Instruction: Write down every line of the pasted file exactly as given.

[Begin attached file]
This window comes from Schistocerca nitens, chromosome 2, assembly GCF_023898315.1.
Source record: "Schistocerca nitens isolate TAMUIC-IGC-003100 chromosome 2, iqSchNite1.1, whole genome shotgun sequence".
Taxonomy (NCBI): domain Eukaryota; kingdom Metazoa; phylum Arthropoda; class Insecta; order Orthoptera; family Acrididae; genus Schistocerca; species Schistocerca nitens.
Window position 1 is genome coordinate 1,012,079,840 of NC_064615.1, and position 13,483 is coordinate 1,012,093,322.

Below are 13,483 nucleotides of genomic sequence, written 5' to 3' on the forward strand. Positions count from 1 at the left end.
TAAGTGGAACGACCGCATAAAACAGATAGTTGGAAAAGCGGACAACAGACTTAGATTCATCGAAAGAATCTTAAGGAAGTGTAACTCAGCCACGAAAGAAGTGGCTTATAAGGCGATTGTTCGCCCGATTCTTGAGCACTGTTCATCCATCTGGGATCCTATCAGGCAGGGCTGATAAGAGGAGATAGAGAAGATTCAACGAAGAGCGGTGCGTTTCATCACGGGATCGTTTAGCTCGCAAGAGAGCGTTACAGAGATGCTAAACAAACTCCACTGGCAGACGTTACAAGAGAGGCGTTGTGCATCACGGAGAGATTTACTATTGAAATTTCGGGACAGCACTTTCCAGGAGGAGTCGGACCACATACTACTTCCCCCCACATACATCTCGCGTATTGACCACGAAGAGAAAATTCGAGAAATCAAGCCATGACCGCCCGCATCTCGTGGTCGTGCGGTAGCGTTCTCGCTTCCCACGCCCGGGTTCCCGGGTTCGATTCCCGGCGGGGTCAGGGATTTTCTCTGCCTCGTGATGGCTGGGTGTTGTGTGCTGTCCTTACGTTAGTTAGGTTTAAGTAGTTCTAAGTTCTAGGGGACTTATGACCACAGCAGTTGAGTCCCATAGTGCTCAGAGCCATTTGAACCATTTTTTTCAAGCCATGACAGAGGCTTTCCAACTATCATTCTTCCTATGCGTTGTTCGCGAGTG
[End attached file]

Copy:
This window comes from Schistocerca nitens, chromosome 2, assembly GCF_023898315.1.
Source record: "Schistocerca nitens isolate TAMUIC-IGC-003100 chromosome 2, iqSchNite1.1, whole genome shotgun sequence".
Taxonomy (NCBI): domain Eukaryota; kingdom Metazoa; phylum Arthropoda; class Insecta; order Orthoptera; family Acrididae; genus Schistocerca; species Schistocerca nitens.
Window position 1 is genome coordinate 1,012,079,840 of NC_064615.1, and position 13,483 is coordinate 1,012,093,322.

Below are 13,483 nucleotides of genomic sequence, written 5' to 3' on the forward strand. Positions count from 1 at the left end.
TAAGTGGAACGACCGCATAAAACAGATAGTTGGAAAAGCGGACAACAGACTTAGATTCATCGAAAGAATCTTAAGGAAGTGTAACTCAGCCACGAAAGAAGTGGCTTATAAGGCGATTGTTCGCCCGATTCTTGAGCACTGTTCATCCATCTGGGATCCTATCAGGCAGGGCTGATAAGAGGAGATAGAGAAGATTCAACGAAGAGCGGTGCGTTTCATCACGGGATCGTTTAGCTCGCAAGAGAGCGTTACAGAGATGCTAAACAAACTCCACTGGCAGACGTTACAAGAGAGGCGTTGTGCATCACGGAGAGATTTACTATTGAAATTTCGGGACAGCACTTTCCAGGAGGAGTCGGACCACATACTACTTCCCCCCACATACATCTCGCGTATTGACCACGAAGAGAAAATTCGAGAAATCAAGCCATGACCGCCCGCATCTCGTGGTCGTGCGGTAGCGTTCTCGCTTCCCACGCCCGGGTTCCCGGGTTCGATTCCCGGCGGGGTCAGGGATTTTCTCTGCCTCGTGATGGCTGGGTGTTGTGTGCTGTCCTTACGTTAGTTAGGTTTAAGTAGTTCTAAGTTCTAGGGGACTTATGACCACAGCAGTTGAGTCCCATAGTGCTCAGAGCCATTTGAACCATTTTTTTCAAGCCATGACAGAGGCTTTCCAACTATCATTCTTCCTATGCGTTGTTCGCGAGTG